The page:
The Supreme Court has made two high-profile decisions early in the new term. In R (on the application of Quila and Anor) v Home Secretary, it held the Home Office unlawfully raised the age threshold for marriage visas from 18 to 21 years.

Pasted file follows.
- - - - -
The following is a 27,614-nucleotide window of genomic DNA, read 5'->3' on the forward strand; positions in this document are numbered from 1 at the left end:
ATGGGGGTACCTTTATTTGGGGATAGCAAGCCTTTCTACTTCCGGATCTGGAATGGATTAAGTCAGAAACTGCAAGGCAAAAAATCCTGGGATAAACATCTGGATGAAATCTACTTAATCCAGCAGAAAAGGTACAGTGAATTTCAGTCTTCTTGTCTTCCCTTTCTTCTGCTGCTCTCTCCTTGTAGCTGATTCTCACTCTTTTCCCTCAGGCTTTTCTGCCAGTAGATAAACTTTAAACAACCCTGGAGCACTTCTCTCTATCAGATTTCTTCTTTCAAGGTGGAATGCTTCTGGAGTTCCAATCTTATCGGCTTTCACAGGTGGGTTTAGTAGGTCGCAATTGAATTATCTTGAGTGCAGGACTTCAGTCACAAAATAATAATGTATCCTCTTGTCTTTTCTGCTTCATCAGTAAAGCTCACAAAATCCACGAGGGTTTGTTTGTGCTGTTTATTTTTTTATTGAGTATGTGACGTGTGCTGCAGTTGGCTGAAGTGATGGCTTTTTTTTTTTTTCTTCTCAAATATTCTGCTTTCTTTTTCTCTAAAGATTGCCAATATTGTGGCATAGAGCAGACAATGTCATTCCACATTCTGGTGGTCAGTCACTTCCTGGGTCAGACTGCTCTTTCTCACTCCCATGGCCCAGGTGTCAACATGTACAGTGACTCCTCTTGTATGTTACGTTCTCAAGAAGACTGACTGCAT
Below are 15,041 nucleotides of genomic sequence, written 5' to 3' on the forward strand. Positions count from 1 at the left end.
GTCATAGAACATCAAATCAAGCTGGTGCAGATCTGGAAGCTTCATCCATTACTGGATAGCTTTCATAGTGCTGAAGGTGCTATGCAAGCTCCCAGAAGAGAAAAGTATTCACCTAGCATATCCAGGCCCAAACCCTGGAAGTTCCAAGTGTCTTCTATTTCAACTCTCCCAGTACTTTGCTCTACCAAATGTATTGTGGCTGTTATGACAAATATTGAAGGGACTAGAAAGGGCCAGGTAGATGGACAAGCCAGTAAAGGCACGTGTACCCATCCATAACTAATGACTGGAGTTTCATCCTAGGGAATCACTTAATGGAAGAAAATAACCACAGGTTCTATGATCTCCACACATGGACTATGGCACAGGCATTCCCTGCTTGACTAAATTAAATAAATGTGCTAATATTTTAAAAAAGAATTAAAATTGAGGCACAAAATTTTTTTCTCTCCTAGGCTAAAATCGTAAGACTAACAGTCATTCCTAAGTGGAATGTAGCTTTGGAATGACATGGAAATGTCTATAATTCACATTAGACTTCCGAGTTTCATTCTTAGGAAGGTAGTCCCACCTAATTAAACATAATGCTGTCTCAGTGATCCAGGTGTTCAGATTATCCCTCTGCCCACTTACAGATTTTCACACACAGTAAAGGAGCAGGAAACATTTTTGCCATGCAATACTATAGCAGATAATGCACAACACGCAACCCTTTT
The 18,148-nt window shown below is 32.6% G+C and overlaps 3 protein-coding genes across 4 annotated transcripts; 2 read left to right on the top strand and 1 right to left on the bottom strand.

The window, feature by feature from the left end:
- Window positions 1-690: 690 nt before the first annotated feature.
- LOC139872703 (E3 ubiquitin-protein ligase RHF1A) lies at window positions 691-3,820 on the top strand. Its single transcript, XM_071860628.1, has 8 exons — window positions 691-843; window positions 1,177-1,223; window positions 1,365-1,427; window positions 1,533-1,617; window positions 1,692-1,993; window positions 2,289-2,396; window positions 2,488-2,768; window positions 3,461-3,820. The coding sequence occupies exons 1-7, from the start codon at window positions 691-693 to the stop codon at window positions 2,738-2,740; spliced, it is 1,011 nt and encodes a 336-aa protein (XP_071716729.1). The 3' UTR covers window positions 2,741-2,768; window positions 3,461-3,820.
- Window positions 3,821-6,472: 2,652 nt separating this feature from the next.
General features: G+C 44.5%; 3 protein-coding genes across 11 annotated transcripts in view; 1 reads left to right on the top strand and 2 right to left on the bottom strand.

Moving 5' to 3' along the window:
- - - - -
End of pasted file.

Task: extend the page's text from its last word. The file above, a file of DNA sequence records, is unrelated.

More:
The age was raised to deter forced marriages.The Court held that there was insufficient evidence that the change in the rules would have a substantial deterrent effect on forced marriages. ‘On any view the measure was a sledgehammer but the Secretary of State has not attempted to identify the size of the nut’. In AXA General Insurance v the Lord Advocate, the Court held that the Scottish Parliament had lawfully passed an Act which provided that asbestos-related pleural plaques constituted personal injuries which is actionable in Scottish law, thus reversing a 2007 decision of the House of Lords, Rothwell v Chemical and Insulating Co. Ltd which held that the mere presence of pleural plaques did not constitute injury which could give rise to a claim for damages. The Parliament had acted ‘not without reasonable foundation’ and the Act was not incompatible with the Human Rights Act.